CvilleKevin

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Which Belgian are you considering using? I've done both the 565 Belgian Saison and 3942 Belgian wheat, with and without sugar and with honey. The 3942 with a bit of turbinado/dextrose mix was OK, the rest were mediocre at bast. YMMV. The key to cider generally is to keep it as cool as you can. 68 is about the top end for decent results imho. Some ale yeast will do OK up to 75 but they become hard to control. 55-60 ideal imho.
 

lumpher

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i use montrachet yeast for my cider. cheap, no risk, and damn tasty. belgian yeast for a cider? not so sure about that. i think it would be too cloyingly sweet ( and you can ferment at 68-70, no risk )
 

Yan

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i use montrachet yeast for my cider. cheap, no risk, and damn tasty. belgian yeast for a cider? not so sure about that. i think it would be too cloyingly sweet ( and you can ferment at 68-70, no risk )
unless the cider is overloaded with sugar beyond the yeast's range, it will almost always finish completely dry, since the sugar in apples is almost totally fermentable.
 

lumpher

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unless the cider is overloaded with sugar beyond the yeast's range, it will almost always finish completely dry, since the sugar in apples is almost totally fermentable.
good point :mug: . guess it's the cheapness ( and flavor ) in me that makes me stick with montrachet. i can get that for $.95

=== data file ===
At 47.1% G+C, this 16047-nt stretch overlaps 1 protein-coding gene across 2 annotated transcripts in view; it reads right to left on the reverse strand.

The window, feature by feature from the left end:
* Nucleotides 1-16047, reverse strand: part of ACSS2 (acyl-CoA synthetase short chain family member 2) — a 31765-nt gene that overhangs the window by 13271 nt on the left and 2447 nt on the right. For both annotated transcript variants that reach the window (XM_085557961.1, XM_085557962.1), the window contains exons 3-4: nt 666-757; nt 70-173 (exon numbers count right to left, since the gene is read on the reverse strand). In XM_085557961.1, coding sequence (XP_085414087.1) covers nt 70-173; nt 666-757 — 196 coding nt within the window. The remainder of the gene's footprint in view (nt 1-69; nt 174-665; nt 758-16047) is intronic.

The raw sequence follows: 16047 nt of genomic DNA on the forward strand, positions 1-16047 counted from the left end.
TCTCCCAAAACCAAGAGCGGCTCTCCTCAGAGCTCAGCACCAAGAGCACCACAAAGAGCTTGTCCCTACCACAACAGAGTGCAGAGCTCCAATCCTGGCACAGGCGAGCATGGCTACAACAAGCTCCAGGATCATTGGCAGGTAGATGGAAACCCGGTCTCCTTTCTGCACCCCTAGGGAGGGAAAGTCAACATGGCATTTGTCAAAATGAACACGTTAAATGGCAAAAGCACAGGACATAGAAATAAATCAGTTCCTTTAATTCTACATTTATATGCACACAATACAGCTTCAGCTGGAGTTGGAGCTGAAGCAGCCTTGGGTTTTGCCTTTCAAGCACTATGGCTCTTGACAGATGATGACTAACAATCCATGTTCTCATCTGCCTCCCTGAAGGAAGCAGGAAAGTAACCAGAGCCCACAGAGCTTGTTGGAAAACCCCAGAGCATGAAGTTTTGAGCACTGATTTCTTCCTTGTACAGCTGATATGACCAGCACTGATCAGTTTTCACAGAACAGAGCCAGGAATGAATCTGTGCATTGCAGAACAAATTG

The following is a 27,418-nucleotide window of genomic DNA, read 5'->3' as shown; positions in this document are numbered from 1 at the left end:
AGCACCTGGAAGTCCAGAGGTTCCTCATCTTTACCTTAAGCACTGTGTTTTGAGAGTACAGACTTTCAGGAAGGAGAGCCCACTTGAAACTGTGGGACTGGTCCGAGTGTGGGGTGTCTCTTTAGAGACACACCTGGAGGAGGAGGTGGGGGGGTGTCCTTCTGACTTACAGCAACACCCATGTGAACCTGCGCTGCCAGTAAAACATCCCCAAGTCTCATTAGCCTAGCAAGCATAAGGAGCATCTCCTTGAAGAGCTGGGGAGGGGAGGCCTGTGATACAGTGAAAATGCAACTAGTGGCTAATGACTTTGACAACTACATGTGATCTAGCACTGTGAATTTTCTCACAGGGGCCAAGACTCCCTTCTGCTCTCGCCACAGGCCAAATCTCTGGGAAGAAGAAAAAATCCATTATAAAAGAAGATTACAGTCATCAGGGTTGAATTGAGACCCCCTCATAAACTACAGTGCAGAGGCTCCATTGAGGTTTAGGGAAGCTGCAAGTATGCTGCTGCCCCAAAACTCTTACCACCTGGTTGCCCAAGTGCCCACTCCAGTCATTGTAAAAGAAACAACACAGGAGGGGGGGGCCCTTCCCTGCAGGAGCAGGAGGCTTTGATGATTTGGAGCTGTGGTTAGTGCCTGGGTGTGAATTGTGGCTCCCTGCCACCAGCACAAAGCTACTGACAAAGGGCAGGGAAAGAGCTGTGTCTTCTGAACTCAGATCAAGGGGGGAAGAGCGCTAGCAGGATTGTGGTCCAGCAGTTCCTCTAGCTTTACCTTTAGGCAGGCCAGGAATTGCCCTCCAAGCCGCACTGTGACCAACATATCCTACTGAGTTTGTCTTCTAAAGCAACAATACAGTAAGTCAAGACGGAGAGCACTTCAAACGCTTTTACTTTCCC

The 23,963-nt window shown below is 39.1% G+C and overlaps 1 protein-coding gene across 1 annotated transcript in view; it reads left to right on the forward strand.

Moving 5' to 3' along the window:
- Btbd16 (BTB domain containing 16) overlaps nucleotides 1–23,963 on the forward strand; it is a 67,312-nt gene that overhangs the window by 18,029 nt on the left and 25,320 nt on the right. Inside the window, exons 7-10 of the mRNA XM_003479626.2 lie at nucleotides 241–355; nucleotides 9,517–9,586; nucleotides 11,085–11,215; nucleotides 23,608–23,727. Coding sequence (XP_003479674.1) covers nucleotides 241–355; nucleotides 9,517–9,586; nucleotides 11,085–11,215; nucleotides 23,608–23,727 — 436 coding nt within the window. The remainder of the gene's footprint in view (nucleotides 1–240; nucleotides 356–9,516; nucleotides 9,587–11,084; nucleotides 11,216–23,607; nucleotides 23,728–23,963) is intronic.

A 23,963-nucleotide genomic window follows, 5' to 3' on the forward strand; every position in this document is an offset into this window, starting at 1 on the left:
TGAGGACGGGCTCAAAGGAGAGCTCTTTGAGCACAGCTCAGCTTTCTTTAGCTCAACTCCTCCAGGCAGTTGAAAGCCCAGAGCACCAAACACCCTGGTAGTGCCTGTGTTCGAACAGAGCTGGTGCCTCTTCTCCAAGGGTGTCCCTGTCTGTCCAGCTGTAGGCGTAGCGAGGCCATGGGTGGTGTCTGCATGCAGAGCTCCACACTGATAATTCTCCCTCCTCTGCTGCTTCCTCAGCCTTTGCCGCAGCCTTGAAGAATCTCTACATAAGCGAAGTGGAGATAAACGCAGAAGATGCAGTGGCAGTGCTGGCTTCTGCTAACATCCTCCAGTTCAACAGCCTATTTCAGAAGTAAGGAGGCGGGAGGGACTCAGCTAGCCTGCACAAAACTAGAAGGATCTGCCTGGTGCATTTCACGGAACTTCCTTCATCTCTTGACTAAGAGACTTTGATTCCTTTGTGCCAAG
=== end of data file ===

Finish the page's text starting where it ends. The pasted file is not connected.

CvilleKevin

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Right, just about any yeast will ferment out all the apple sugar, so its all about how easy the yeast is to control ie stop. The 565 got completely dry and tasteless in no time flat - much faster than any ale or wheat yeast. The 3942 with and without sugar both crashed no problems at 1.010, but for this much residual sugar, they did not have much taste. The one with the sugar added was the best even though they were the same sg. The 3942 batch with honey was going slower, but then it took off and I didnt catch it til it went to 1.002, by which point there wasnt a lot of flavor left
 

Edcculus

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i use montrachet yeast for my cider. cheap, no risk, and damn tasty. belgian yeast for a cider? not so sure about that. i think it would be too cloyingly sweet ( and you can ferment at 68-70, no risk )
I don't understand your logic here. Why would an ale yeast leave a cider cloyingly sweet? Monrachet will ferment cider drier than a desert and leave it tasting blander than a communion cracker.
 

Freezeblade